Apple today said it will host an event Sept. 7 in San Francisco, where it will unveil its newest iPhone smartphones.
As expected, Apple pegged the presentation for the Wednesday following the U.S. Labor Day holiday, which this year falls on Sept. 5.
Although the invitation sent to media representatives and analysts touted only the date — foregoing other hints, as has been its want — Apple will almost certainly use the event to trumpet the iPhone 7 and a refresh to its Apple Watch.
Apple will start the presentation at 10 a.m. PT (1 p.m. ET) and live-stream it from its website. The Cupertino, Calif. company’s iPhone launch events typically run two hours.
As it did last year, Apple will stage the event at the Bill Graham Civic Auditorium in San Francisco. The venue, named after rock concert promotor Bill Graham — who made famous city sites like the Fillmore and the Winterland Ballroom — has some resonance for Apple: The company debuted the Apple II there in 1977.
Last year, Apple revealed the iPhone 6S and 6S Plus on Wednesday, Sept. 9, and opened pre-orders on Saturday, Sept. 12, but did not put the smartphones in retail until Friday, Sept. 25. That was a departure for the firm, which had usually left just a week gap between pre-order and on-sale.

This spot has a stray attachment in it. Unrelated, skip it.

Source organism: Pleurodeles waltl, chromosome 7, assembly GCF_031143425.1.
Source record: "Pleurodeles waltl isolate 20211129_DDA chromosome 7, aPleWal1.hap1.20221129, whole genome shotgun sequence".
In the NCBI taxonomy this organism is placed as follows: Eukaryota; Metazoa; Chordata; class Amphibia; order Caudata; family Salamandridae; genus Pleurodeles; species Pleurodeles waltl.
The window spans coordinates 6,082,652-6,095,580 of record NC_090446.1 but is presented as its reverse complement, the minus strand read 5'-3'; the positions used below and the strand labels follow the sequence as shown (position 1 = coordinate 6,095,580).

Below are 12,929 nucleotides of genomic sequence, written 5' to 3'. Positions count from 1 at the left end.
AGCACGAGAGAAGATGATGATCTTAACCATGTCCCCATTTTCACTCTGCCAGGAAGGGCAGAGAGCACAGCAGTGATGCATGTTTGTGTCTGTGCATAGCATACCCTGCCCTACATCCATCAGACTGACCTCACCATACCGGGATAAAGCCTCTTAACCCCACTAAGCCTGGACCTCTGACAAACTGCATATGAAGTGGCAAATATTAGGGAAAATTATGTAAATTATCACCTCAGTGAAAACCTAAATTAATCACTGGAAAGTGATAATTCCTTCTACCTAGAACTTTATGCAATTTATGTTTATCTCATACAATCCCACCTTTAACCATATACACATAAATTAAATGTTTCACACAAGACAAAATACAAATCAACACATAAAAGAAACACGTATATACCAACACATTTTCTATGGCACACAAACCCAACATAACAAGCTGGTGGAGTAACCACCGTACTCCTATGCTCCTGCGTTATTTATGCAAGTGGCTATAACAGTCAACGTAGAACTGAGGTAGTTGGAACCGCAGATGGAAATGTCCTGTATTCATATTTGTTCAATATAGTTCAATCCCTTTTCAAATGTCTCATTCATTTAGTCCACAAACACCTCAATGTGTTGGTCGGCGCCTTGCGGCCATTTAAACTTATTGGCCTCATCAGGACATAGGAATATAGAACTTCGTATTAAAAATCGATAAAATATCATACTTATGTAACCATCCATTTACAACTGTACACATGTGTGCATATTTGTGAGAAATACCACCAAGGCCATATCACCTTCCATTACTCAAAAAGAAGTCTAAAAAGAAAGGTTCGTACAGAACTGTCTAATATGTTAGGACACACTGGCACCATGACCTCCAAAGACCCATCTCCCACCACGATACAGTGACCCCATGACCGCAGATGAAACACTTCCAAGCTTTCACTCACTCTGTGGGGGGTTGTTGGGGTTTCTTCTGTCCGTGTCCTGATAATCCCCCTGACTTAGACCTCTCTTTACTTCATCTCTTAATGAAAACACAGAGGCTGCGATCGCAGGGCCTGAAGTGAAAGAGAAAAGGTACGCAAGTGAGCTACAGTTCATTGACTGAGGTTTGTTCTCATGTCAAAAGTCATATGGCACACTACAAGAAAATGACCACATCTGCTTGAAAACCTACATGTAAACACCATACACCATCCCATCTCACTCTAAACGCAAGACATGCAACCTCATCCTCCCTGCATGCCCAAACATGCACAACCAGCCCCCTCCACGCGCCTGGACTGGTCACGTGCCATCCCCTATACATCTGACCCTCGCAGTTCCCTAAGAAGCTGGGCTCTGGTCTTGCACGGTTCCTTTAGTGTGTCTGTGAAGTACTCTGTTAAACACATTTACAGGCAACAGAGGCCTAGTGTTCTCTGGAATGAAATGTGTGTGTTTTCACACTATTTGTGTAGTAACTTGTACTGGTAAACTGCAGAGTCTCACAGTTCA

Assuming Apple follows 2015’s schedule, it will take pre-orders beginning on Saturday, Sept. 10, and release the new devices into retail on Friday, Sept. 23.
If Apple instead opened retail sales on Friday, Sept. 16, it would be able to book that many more units into its third quarter — which ends Sept. 30 — especially important this year because of slumping iPhone sales and some apprehension on Wall Street that the iPhone 7 will not spark enough interest to reverse the trend.
Next week’s webcast will require Safari on macOS or iOS, or the firm’s Apple TV box. Windows 10 users running the Edge browser may also view the event. Edge, unlike Chrome on the desktop, supports Apple’s HTTP Live Streaming (HLS) protocol, which Apple now uses to webcast its events.
This article was written by Gregg Keizer from Computerworld and was legally licensed through the NewsCred publisher network.